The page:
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Normal Numbers with Respect to the Cantor Series Expansion
Mance, Bill

2010, Doctor of Philosophy, Ohio State University, Mathematics.

A sequence \$Q={q_n}_{n=1}^{infty}\$ is called a basic sequence if each qn is an integer greater than or equal to 2. A basic sequence is infinite in limit if \$q_n → infty\$. The Q-Cantor series expansion, first studied by G. Cantor, is a generalization of the b-ary expansion where every real number in \$[0,1)\$ is expressed in the form sum_{n=1}^{infty} frac {E_n} {q_1 q_2 ldots q_n} with \$E_n in [0,q_n-1] cap mathbb{Z}\$ and \$E_n
eq q_n-1\$ infinitely often. A real number x is normal in base b if every block of digits of length k occurs with frequency \$b^{-k}\$ in its b-ary expansion; equivalently, the sequence {b^n x}_{n=0}^{infty} is uniformly distributed mod 1.

The notion of normality is extended to the Q-Cantor series expansion. We primarily consider three distinct notions of normality that are equivalent in the case of the b-ary expansion: Q-normality, Q-ratio normality, and Q-distribution normality. All Q-normal numbers are Q-ratio normal, but there is no inclusion between Q-normal numbers and Q-distribution normal numbers. Thus, the fundamental equivalence between notions of normality that holds for the b-ary expansion will no longer hold for the Q-Cantor series expansion, depending on the basic sequence Q.

We prove theorems that may be used to construct Q-normal and Q-distribution normal numbers for a restricted class of basic sequences Q. Using these theorems, we construct a number that is simultaneously Q-normal and Q-distribution normal for a certain Q. We also use the same theorems to provide an example of a basic sequence Q and a number that is Q-normal, yet fails to be Q-distribution normal in a particularly strong manner. Many constructions of numbers that are Q-distribution normal, yet not Q-ratio normal are also provided.

In cite{Laffer}, P. Laffer asked for a construction of a Q-distribution normal number given an arbitrary Q. We provide a partial answer by constructing an uncountable family of Q-distribution normal numbers, provided that \$Q={q_n}_{n=1}^{infty}\$ satisfies the condition that it is infinite in limit. This set of Q-distribution normal numbers that we construct has the additional property that it is perfect and nowhere dense. Additionally, none of these numbers will be Q-ratio normal.

Also studied are questions of typicality for different notions of normality. We show that under certain conditions on the basic sequence Q, almost every real number is Q-normal. If Q is infinite in limit, then the set of Q-ratio normal numbers will be dense in \$[0,1)\$, but may or may not have full measure. Almost every real number will be Q-distribution normal no matter our choice of Q. The set of Q-ratio normal and the set of Q-distribution normal numbers are small in the topological sense; they are both sets of the first category. We also study topological properties of other sets relating to digits of the Q-Cantor series expansion.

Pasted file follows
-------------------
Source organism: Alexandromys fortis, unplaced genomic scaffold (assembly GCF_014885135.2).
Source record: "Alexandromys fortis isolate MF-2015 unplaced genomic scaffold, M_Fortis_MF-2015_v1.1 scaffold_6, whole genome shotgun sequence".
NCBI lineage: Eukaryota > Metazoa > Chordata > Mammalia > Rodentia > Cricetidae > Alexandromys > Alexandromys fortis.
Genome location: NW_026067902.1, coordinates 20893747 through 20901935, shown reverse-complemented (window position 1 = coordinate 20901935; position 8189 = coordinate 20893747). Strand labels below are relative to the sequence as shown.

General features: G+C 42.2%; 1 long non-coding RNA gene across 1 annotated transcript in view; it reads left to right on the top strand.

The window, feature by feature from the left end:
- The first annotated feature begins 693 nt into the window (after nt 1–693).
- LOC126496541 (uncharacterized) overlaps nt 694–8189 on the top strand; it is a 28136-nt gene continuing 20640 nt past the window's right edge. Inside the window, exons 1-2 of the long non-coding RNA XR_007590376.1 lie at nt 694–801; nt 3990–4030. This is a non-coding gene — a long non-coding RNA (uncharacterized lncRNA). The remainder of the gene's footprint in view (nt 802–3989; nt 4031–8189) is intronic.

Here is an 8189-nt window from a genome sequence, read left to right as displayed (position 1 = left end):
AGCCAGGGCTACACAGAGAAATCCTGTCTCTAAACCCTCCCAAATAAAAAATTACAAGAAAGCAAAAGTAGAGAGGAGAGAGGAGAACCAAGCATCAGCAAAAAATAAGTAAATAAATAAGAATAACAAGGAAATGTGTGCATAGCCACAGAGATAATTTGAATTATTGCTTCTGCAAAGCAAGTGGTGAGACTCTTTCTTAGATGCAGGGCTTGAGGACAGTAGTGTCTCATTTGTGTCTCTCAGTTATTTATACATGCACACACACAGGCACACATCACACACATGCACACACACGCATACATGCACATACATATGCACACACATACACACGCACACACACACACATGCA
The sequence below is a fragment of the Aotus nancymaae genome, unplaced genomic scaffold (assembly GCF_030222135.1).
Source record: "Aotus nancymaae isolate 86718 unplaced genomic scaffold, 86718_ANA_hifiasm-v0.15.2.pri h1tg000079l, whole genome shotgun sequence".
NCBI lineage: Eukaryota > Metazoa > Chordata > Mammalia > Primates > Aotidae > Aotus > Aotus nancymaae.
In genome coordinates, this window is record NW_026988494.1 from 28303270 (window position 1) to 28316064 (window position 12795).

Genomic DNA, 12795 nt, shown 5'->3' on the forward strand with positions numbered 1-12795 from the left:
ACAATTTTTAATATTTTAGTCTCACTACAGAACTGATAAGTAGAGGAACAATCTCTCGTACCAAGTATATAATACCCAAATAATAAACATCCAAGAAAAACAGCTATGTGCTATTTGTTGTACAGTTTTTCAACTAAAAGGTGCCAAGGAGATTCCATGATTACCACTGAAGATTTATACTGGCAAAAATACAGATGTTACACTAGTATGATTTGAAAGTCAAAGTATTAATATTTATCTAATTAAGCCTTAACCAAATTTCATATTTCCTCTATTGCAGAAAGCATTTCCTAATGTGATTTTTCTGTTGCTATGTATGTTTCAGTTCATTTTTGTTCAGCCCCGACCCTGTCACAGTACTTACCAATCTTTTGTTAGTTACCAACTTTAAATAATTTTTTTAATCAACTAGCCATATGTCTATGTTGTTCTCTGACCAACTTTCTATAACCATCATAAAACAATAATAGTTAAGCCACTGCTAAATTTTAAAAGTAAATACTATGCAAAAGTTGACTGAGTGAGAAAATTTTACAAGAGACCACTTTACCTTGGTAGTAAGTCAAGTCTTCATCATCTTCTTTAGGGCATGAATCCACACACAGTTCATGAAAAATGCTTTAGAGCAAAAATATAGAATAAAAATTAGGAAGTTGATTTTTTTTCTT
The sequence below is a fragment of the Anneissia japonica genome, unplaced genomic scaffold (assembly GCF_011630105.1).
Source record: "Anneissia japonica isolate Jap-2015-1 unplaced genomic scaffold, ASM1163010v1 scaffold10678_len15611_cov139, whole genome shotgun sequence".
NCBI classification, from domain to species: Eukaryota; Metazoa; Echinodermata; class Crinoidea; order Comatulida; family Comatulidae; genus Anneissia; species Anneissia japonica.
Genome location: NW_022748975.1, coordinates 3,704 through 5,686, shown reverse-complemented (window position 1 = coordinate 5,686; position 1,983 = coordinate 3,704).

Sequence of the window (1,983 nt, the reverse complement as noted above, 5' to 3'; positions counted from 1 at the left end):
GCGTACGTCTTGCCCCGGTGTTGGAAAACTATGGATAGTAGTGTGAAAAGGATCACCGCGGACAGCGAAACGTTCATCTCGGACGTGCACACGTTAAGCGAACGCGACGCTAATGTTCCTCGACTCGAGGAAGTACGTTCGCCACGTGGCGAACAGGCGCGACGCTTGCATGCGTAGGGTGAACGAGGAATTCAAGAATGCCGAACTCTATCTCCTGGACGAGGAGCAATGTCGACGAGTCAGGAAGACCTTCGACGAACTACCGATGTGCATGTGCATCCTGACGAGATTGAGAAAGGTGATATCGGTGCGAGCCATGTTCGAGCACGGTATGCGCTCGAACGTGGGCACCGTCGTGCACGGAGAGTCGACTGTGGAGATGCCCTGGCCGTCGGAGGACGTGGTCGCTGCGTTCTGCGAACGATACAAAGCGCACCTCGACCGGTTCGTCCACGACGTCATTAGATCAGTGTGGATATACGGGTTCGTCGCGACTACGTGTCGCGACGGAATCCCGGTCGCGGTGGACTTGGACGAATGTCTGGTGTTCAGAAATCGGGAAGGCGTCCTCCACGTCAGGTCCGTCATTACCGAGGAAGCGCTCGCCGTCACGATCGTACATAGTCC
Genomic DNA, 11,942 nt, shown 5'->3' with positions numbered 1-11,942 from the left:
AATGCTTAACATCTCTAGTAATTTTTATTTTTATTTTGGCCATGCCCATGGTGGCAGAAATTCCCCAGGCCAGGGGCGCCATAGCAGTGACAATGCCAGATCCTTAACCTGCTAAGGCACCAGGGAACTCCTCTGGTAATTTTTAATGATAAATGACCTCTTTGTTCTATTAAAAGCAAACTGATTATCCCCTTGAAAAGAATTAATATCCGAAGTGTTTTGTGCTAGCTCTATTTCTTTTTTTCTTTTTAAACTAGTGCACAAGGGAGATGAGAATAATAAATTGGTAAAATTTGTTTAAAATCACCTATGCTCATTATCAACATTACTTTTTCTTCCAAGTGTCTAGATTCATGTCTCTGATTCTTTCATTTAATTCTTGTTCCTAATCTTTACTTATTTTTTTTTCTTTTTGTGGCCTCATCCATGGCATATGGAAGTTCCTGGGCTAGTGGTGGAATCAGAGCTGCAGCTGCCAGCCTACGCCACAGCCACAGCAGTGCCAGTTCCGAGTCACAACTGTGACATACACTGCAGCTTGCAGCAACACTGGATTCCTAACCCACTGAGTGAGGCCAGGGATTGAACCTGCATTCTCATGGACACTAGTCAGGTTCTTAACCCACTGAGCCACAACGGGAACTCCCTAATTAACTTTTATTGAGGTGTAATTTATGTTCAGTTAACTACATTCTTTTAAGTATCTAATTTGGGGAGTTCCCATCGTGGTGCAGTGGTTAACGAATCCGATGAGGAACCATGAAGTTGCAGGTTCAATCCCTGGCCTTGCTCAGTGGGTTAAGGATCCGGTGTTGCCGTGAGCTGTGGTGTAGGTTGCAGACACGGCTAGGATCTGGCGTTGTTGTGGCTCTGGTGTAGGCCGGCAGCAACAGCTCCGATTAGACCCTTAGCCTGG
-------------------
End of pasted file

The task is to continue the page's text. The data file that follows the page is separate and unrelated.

We define potentially stronger notions of normality: strong Q-normality, strong Q-ratio normality, and strong Q-distribution normality that are equivalent to normality in the case of the b-ary expansion. We show that the set of strongly Q-distribution normal numbers always has full measure, but the set of strongly Q-normal numbers will only under certain conditions. We study winning sets, in the sense of Schmidt games and show that the set of non-strongly Q-ratio normal numbers and the set of non-strongly Q-distribution normal numbers are 1/2-winning sets and thus have full Hausdorff dimension. We also examine the property of being a winning set as it applies to other sets associated with the Q-Cantor series expansion.

A number normal in base b is never rational. We study how well this notion transfers to the Q-Cantor series expansion. In particular, it will remain consistent for Q-distribution normal numbers, but fail in unusual ways for other notions of normality.

Vitaly Bergelson, PhD (Advisor)
Gerald Edgar, PhD (Committee Member)
Alexander Leibman, PhD (Committee Member)
Luis Rademacher, PhD (Committee Member)
290 p.

# APA Citation

Mance, B. (2010). Normal Numbers with Respect to the Cantor Series Expansion. (Electronic Thesis or Dissertation). Retrieved from https://etd.ohiolink.edu/

# MLA Citation

Mance, Bill. "Normal Numbers with Respect to the Cantor Series Expansion." Electronic Thesis or Dissertation. Ohio State University, 2010. OhioLINK Electronic Theses and Dissertations Center. 19 Feb 2018.

# Chicago Citation

Mance, Bill "Normal Numbers with Respect to the Cantor Series Expansion." Electronic Thesis or Dissertation. Ohio State University, 2010. https://etd.ohiolink.edu/